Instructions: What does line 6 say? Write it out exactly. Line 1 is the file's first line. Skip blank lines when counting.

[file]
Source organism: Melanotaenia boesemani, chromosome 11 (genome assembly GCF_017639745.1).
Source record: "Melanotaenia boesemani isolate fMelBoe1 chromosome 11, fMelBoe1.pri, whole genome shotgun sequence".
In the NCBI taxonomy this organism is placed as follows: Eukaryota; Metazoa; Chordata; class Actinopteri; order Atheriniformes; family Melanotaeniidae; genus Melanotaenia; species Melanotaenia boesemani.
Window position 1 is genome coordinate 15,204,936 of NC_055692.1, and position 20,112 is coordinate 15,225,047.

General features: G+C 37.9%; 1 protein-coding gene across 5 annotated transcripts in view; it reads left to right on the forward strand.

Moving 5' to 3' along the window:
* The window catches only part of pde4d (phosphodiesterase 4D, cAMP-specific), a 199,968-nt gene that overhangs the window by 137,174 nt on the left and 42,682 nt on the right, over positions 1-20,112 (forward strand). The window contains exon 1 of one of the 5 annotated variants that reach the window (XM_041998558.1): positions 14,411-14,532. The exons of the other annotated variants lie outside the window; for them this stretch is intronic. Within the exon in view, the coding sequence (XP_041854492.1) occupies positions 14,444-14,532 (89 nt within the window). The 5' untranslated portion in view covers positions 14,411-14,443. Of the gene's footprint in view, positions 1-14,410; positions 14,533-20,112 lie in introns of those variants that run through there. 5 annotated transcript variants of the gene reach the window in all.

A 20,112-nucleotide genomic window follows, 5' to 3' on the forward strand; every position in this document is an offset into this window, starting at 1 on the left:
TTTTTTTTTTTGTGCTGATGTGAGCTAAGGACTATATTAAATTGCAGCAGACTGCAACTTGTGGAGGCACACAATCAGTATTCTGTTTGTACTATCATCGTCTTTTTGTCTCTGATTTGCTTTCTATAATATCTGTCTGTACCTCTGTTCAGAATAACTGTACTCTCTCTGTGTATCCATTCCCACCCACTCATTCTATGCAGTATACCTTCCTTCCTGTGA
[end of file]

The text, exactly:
Moving 5' to 3' along the window: